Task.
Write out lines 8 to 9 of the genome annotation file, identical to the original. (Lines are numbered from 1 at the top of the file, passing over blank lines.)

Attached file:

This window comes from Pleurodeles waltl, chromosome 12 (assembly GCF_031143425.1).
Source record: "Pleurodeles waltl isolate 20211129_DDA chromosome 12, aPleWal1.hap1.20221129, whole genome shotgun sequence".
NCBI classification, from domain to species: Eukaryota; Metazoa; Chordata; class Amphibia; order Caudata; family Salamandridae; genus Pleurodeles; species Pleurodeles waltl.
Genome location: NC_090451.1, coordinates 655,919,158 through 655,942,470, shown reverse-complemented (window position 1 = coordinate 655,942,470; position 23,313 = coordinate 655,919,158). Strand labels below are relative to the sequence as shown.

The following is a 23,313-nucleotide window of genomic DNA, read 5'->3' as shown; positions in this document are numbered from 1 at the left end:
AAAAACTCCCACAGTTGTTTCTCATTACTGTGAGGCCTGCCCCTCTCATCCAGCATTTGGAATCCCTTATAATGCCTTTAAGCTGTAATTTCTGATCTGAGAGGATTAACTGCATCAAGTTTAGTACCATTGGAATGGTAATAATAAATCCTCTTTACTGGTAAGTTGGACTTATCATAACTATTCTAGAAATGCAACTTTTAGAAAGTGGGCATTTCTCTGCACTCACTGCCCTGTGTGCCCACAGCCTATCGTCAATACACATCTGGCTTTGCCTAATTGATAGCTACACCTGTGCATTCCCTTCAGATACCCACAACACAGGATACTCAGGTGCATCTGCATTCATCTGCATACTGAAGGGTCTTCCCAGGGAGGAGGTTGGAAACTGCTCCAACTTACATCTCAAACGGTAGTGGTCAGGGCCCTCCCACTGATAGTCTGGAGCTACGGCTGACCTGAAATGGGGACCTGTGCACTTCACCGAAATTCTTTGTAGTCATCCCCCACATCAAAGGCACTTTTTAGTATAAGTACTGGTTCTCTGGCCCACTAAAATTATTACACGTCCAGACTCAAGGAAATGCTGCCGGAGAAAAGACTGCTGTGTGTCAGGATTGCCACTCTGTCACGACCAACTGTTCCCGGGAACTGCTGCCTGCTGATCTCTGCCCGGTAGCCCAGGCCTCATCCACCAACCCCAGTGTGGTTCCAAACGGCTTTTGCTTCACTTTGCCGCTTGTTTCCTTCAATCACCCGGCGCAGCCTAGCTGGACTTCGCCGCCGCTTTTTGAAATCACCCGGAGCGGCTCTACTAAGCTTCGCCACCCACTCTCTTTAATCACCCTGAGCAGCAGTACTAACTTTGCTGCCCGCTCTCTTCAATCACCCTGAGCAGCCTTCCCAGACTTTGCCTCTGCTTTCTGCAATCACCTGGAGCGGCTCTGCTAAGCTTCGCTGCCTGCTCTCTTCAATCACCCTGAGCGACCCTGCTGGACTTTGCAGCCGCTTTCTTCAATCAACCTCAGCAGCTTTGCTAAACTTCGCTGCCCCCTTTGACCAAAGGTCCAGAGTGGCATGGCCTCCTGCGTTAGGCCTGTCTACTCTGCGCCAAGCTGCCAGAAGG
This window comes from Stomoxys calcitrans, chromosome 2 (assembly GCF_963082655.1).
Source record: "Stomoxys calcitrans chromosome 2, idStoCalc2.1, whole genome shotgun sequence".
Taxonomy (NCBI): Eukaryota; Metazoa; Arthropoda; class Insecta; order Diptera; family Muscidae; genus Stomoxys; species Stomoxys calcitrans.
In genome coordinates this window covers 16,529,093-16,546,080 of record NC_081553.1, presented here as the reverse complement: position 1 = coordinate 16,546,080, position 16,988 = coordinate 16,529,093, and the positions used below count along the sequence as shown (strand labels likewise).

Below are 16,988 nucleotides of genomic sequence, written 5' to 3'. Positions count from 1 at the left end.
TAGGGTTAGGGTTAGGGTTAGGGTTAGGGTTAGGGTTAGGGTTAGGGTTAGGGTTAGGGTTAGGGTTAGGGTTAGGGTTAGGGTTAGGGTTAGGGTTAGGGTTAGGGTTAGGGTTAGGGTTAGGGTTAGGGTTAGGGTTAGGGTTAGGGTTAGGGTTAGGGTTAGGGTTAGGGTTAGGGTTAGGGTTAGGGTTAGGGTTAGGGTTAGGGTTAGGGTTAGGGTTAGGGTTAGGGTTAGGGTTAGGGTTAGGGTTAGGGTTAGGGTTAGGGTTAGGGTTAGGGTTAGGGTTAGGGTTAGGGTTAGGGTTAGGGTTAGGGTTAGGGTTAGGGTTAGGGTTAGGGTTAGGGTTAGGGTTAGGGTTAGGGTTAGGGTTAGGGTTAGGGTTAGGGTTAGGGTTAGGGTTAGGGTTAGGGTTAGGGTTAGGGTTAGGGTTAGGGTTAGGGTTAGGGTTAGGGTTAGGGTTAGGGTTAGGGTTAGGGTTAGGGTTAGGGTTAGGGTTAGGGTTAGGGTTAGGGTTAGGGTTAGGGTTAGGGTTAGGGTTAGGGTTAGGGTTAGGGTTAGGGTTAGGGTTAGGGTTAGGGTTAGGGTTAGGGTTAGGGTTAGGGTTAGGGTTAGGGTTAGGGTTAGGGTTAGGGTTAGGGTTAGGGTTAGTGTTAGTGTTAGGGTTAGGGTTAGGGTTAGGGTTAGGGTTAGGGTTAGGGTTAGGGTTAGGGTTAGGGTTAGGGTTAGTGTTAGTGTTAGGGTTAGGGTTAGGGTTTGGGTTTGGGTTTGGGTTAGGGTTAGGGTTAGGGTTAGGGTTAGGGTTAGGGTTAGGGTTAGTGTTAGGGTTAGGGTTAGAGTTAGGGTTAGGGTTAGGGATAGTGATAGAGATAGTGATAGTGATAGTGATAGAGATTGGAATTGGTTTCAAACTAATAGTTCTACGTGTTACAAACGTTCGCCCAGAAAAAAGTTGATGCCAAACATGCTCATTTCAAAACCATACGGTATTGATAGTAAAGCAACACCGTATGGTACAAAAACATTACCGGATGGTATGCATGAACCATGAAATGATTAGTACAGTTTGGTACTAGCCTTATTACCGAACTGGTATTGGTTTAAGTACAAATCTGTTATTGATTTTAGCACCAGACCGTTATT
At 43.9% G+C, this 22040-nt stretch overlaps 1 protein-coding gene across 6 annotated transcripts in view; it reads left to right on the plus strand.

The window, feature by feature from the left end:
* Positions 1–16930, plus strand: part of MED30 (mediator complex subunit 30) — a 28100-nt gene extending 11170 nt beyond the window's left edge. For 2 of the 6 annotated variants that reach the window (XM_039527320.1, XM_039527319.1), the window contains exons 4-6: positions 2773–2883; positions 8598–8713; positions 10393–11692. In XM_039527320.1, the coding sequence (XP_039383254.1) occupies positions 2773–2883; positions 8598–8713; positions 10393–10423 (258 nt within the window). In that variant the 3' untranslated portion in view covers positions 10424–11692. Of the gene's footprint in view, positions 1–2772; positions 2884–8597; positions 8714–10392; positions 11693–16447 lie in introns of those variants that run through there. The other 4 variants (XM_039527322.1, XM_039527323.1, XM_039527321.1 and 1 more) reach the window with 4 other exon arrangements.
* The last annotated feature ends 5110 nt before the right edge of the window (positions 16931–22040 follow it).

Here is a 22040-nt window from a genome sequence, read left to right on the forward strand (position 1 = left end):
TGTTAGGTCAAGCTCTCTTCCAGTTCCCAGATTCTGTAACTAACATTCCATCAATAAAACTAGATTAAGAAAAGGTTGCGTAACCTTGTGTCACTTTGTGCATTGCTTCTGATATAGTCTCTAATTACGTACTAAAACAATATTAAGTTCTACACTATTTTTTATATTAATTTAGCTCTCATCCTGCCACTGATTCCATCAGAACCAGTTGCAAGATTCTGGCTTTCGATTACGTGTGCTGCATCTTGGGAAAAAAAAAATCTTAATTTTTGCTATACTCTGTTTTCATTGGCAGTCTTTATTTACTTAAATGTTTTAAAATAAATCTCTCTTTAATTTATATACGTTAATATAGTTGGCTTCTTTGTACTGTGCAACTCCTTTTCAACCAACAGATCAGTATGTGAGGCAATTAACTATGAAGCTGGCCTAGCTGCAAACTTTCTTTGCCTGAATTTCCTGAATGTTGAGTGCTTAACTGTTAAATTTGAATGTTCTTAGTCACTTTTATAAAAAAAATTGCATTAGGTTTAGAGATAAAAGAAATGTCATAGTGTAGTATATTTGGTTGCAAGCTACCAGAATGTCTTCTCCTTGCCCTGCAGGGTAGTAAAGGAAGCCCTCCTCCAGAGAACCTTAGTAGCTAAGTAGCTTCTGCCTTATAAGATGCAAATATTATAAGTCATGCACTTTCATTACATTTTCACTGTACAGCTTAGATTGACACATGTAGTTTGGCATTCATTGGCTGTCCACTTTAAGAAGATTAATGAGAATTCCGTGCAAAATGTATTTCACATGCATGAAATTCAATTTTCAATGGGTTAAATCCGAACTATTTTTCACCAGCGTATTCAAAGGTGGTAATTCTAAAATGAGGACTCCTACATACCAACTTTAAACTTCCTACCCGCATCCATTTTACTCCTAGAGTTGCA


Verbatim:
Source record: "Stomoxys calcitrans chromosome 2, idStoCalc2.1, whole genome shotgun sequence".
Taxonomy (NCBI): Eukaryota; Metazoa; Arthropoda; class Insecta; order Diptera; family Muscidae; genus Stomoxys; species Stomoxys calcitrans.